The inverted (nail) delay/hold is one of the “control” moves that many freestylers incorporate in their routines and jamming. There are many ways to get into an inverted delay, and one way that is additionally difficult is to add an Against “push” of the disc from a center delay (what’s also called an Against Crank) to an invert holding delay. The way to do this is to establish a center delay (either clock or counter spin), then lower the disc to about waist-level of your body. Then, walk around the disc while still maintaining the center delay. (Imagine that your body moves around the disc more than the disc is moving) By walking around the disc, you’ll naturally lower the disc even more in order to keep delaying the disc under your arm and then your hand will be now “inverted.” It may take some slight hand movements with your inverted hand to delay the disc in the center again, but with practice – this can be done. The faster that you can move your body around the disc from the first center delay to the inverted hold at the end can make this a bit easier; but, just like every other freestyle move, timing is important. With a bit of practice walking around the disc, you’ll eventually be able to get the timing down to move both your body and the disc in order to get this move completed even faster.
In this video, I describe the 4 basic, with the spin cranks. The crank is a nail delay move in which arm that is controlling the disc rotates either; up, around, and back under the arm pit or under the arm pit, back, around and down…its makes more sense if you watch it. The with the spin crank on the rim is a really good move to learn as a beginner. It will allow you to do many tricks and help you gain control over the nose of the disc.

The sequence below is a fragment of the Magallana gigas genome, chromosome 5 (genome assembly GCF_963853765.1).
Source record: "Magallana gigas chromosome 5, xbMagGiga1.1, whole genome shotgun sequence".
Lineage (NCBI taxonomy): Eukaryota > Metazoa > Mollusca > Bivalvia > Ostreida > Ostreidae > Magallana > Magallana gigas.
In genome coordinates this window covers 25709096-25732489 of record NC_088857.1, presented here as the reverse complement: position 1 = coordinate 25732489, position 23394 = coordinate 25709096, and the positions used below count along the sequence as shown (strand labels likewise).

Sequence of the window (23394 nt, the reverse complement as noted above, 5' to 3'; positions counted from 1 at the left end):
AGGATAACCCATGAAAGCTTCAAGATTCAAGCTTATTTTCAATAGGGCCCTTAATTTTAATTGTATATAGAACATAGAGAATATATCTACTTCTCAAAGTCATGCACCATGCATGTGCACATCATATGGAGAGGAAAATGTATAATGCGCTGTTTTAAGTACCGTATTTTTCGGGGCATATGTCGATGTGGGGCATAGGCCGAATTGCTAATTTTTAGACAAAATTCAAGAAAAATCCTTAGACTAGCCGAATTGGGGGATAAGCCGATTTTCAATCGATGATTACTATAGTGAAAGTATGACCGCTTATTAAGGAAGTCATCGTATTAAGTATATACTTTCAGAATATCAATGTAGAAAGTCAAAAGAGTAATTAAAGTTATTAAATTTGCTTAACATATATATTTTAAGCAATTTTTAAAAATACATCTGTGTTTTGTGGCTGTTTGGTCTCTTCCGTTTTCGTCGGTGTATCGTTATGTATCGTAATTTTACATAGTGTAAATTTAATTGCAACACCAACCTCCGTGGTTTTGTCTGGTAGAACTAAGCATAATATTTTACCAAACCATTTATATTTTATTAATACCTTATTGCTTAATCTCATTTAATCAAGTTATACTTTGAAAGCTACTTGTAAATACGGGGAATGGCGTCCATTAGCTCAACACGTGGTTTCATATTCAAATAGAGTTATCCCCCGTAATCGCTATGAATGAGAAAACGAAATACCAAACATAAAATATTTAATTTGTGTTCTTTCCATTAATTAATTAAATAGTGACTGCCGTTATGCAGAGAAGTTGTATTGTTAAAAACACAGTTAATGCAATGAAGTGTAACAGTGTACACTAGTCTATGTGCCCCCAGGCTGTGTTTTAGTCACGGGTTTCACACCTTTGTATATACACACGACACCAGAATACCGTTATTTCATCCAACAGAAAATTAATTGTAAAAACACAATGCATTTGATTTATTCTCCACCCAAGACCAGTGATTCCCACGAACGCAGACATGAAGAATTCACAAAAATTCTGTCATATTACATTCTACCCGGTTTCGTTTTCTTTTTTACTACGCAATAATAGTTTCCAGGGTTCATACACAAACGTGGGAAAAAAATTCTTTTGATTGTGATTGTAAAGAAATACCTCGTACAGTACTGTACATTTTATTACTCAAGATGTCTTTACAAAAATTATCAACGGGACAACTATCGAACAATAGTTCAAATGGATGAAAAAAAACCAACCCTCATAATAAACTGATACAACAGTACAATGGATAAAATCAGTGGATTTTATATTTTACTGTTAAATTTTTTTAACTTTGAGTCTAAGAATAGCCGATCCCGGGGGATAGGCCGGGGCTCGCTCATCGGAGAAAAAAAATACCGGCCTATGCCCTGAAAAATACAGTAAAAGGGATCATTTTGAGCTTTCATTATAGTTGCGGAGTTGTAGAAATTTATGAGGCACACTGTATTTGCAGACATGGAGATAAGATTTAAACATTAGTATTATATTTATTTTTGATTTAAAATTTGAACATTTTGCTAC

The center nail delay is the basis for much of Freestyle Frisbee. It is the act of spinning the frisbee on your finger nail. Matt explains how to practice so you can master this skill.
First, give yourself a two handed throw. Be sure you choose the spin, clock or counter, that you want to practice. This throw is good because the disc comes to you perfectly flat. Now, let the disc land softly on your finger nail. Most people use the index finger, but any finger nail works. In fact sometimes I use two, or all five (the claw). Keep the disc above your head so you can see the center. As the disc slides on your fingernail, move your finger so it stays in the center. This may mean moving your feet to pursue the disc. Stay loose and chase it around. If it falls all the way to the rim, no problem. That’s called a rim delay. Just let it spin there, trying to keep only your fingernail contacting the disc. The rim delay is also a useful skill. As you get better at both the center delay and the rim delay, bring your arm down until you have control while looking at the top of the disc.
Have advice for someone trying to learn this skill? Let us know in the comments.